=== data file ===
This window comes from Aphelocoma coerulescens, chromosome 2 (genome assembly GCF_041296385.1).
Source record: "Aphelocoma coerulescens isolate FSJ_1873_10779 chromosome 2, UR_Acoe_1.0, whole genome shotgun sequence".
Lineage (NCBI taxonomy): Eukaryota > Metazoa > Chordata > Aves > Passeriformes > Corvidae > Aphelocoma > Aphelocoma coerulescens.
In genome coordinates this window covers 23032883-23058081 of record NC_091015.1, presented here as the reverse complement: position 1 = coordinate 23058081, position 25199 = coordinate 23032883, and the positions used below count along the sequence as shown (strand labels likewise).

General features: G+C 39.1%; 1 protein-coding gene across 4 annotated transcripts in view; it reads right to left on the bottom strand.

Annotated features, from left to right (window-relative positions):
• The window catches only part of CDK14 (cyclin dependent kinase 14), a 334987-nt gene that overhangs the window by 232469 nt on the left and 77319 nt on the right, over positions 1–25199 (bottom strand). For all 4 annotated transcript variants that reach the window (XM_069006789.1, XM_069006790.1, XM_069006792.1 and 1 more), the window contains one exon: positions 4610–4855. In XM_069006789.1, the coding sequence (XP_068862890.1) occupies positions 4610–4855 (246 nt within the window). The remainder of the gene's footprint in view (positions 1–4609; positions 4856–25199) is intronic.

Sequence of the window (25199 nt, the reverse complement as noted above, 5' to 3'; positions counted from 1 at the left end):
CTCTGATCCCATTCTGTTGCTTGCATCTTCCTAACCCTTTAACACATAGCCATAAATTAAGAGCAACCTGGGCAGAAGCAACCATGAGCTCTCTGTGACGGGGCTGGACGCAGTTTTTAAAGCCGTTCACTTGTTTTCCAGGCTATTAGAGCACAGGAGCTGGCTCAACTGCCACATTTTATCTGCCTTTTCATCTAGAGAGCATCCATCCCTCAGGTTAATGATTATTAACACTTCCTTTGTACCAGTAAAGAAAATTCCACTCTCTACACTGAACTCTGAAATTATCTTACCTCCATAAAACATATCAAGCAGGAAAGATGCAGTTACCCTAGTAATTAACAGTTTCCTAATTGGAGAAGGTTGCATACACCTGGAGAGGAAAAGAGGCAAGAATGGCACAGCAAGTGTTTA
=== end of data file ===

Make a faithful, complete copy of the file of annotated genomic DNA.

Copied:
This window comes from Aphelocoma coerulescens, chromosome 2 (genome assembly GCF_041296385.1).
Source record: "Aphelocoma coerulescens isolate FSJ_1873_10779 chromosome 2, UR_Acoe_1.0, whole genome shotgun sequence".
Lineage (NCBI taxonomy): Eukaryota > Metazoa > Chordata > Aves > Passeriformes > Corvidae > Aphelocoma > Aphelocoma coerulescens.
In genome coordinates this window covers 23032883-23058081 of record NC_091015.1, presented here as the reverse complement: position 1 = coordinate 23058081, position 25199 = coordinate 23032883, and the positions used below count along the sequence as shown (strand labels likewise).

General features: G+C 39.1%; 1 protein-coding gene across 4 annotated transcripts in view; it reads right to left on the bottom strand.

Annotated features, from left to right (window-relative positions):
• The window catches only part of CDK14 (cyclin dependent kinase 14), a 334987-nt gene that overhangs the window by 232469 nt on the left and 77319 nt on the right, over positions 1–25199 (bottom strand). For all 4 annotated transcript variants that reach the window (XM_069006789.1, XM_069006790.1, XM_069006792.1 and 1 more), the window contains one exon: positions 4610–4855. In XM_069006789.1, the coding sequence (XP_068862890.1) occupies positions 4610–4855 (246 nt within the window). The remainder of the gene's footprint in view (positions 1–4609; positions 4856–25199) is intronic.

Sequence of the window (25199 nt, the reverse complement as noted above, 5' to 3'; positions counted from 1 at the left end):
CTCTGATCCCATTCTGTTGCTTGCATCTTCCTAACCCTTTAACACATAGCCATAAATTAAGAGCAACCTGGGCAGAAGCAACCATGAGCTCTCTGTGACGGGGCTGGACGCAGTTTTTAAAGCCGTTCACTTGTTTTCCAGGCTATTAGAGCACAGGAGCTGGCTCAACTGCCACATTTTATCTGCCTTTTCATCTAGAGAGCATCCATCCCTCAGGTTAATGATTATTAACACTTCCTTTGTACCAGTAAAGAAAATTCCACTCTCTACACTGAACTCTGAAATTATCTTACCTCCATAAAACATATCAAGCAGGAAAGATGCAGTTACCCTAGTAATTAACAGTTTCCTAATTGGAGAAGGTTGCATACACCTGGAGAGGAAAAGAGGCAAGAATGGCACAGCAAGTGTTTA